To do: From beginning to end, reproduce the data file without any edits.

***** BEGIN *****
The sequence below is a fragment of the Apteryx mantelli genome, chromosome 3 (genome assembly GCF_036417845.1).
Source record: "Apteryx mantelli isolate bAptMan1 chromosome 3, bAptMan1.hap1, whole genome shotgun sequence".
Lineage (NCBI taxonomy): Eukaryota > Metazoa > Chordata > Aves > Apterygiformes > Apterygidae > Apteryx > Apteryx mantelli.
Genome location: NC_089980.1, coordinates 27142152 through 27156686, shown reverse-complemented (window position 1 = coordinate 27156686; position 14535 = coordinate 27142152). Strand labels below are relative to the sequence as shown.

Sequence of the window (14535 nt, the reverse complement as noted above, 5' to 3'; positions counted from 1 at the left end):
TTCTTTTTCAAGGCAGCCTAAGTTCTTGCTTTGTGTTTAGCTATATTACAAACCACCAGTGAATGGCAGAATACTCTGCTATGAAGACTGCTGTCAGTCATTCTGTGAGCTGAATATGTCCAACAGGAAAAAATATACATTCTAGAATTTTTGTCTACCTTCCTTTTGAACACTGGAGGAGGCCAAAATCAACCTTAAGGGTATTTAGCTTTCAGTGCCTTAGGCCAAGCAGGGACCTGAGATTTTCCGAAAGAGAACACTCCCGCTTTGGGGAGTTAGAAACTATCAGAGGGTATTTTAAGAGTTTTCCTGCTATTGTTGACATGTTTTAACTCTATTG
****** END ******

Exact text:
The sequence below is a fragment of the Apteryx mantelli genome, chromosome 3 (genome assembly GCF_036417845.1).
Source record: "Apteryx mantelli isolate bAptMan1 chromosome 3, bAptMan1.hap1, whole genome shotgun sequence".
Lineage (NCBI taxonomy): Eukaryota > Metazoa > Chordata > Aves > Apterygiformes > Apterygidae > Apteryx > Apteryx mantelli.
Genome location: NC_089980.1, coordinates 27142152 through 27156686, shown reverse-complemented (window position 1 = coordinate 27156686; position 14535 = coordinate 27142152). Strand labels below are relative to the sequence as shown.

Sequence of the window (14535 nt, the reverse complement as noted above, 5' to 3'; positions counted from 1 at the left end):
TTCTTTTTCAAGGCAGCCTAAGTTCTTGCTTTGTGTTTAGCTATATTACAAACCACCAGTGAATGGCAGAATACTCTGCTATGAAGACTGCTGTCAGTCATTCTGTGAGCTGAATATGTCCAACAGGAAAAAATATACATTCTAGAATTTTTGTCTACCTTCCTTTTGAACACTGGAGGAGGCCAAAATCAACCTTAAGGGTATTTAGCTTTCAGTGCCTTAGGCCAAGCAGGGACCTGAGATTTTCCGAAAGAGAACACTCCCGCTTTGGGGAGTTAGAAACTATCAGAGGGTATTTTAAGAGTTTTCCTGCTATTGTTGACATGTTTTAACTCTATTG